The borders of Washington, D.C.

The borders of Washington, D.C.

Off the radar but inside the corridors of the U.S. Capitol an attempt to give the nation’s capitol city, Washington, D.C., voting representation in Congress has been raging.  Supporters of voting representation in the House of Representatives for the Americans living in D.C. fall into two camps: those who seek full statehood for the District of Columbia with all of the rights statehood would provide, and those who just want a Congressman of their own to represent D.C. interests in the House. The latter group have enlisted the help of a somewhat unlikely ally in the form of the State of Utah.

The challenges of granting statehood for the District of Columbia are tremendous as the U.S. Constitution places some very tough requirements for adding an amendment and there are only four ways that a constitutional amendment can be added:

  • Proposal by convention of states, ratification by state conventions (never used)
  • Proposal by convention of states, ratification by state legislatures (never used)
  • Proposal by Congress, ratification by state conventions (used once)
  • Proposal by Congress, ratification by state legislatures (used all other times)

The Founding Fathers made it difficult to amend the U.S. Constitution because they wanted to ensure that such additions were made only when the greatest numbers of people agreed, thereby safeguarding the Constitution as much as possible from immediate, but short-lived, political concerns.

Click to continue reading “Voting Rights for D.C. Take a Step Forward”

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With all of the excitement that surrounded the first “Bailout bill” and now the furor over the new Stimulus bill I looked through our archives and saw that no one had yet discussed what a bill is and how it becomes a law. The point of this post is purely educational. There are no opinions here regarding the current stimulus package or Geithner’s announcement yesterday that he needs $TWO TRILLION MORE. I’m sorry, was I shouting? In keeping with the main premise of Inside Government – to help educate and inform the public – the following is a detailed look at bills. But, first – a blast from the past for those of you who might remember School House Rock:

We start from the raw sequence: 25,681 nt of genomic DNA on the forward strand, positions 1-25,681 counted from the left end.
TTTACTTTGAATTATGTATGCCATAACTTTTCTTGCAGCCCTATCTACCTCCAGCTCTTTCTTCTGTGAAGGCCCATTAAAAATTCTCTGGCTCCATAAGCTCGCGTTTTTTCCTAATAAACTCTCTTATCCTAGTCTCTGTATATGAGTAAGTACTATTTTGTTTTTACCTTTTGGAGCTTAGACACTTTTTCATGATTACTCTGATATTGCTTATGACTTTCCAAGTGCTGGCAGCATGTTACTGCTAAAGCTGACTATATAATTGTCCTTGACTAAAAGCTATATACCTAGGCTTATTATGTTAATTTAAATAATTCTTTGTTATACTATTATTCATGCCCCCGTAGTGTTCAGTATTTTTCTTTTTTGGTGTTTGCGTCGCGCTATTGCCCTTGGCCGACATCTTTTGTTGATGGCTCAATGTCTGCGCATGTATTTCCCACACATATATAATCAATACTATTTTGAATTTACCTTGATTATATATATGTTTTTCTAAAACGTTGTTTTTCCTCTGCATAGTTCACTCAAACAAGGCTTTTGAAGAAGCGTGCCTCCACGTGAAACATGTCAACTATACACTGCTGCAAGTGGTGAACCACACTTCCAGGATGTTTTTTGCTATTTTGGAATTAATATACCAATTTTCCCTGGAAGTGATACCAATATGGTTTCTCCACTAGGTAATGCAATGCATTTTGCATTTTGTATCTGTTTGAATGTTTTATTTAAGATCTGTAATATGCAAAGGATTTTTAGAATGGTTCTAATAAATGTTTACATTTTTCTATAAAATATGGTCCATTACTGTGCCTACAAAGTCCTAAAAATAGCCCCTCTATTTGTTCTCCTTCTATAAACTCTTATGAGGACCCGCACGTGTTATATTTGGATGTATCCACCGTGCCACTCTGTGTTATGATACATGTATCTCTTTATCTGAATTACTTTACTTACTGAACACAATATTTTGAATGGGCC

Pretty cool, huh? Well, that is a very simplified presentation of how bills become law, but, it is on target and most of you probably remember seeing it. Now we move on to greater detail…

Click to continue reading “Just What is a Bill and How Does it Become a Law?”

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The Great Seal

Since the election ended on Tuesday, there has been a lot of talk about President-elect Obama establishing his cabinet.  The term cabinet refers to the heads, or secretaries, of the fifteen executive departments of our government which form the United States Cabinet.  The departments, from the executive branch of the government, are as follows: Department of State, Department of the Treasury, Department of Defense, Department of Justice, Department of the Interior, Department of Agriculture, Department of Commerce, Department of Labor, Department of Health and Human Services, Department of Housing and Urban Development, Department of Transportation, Department of Energy, Department of Education, Department of Veterans Affairs and Department of Homeland Security.   You might recall that President Bush created the Department of Homeland Security following the events of 9/11.

Click to continue reading “The President’s “Cabinet””

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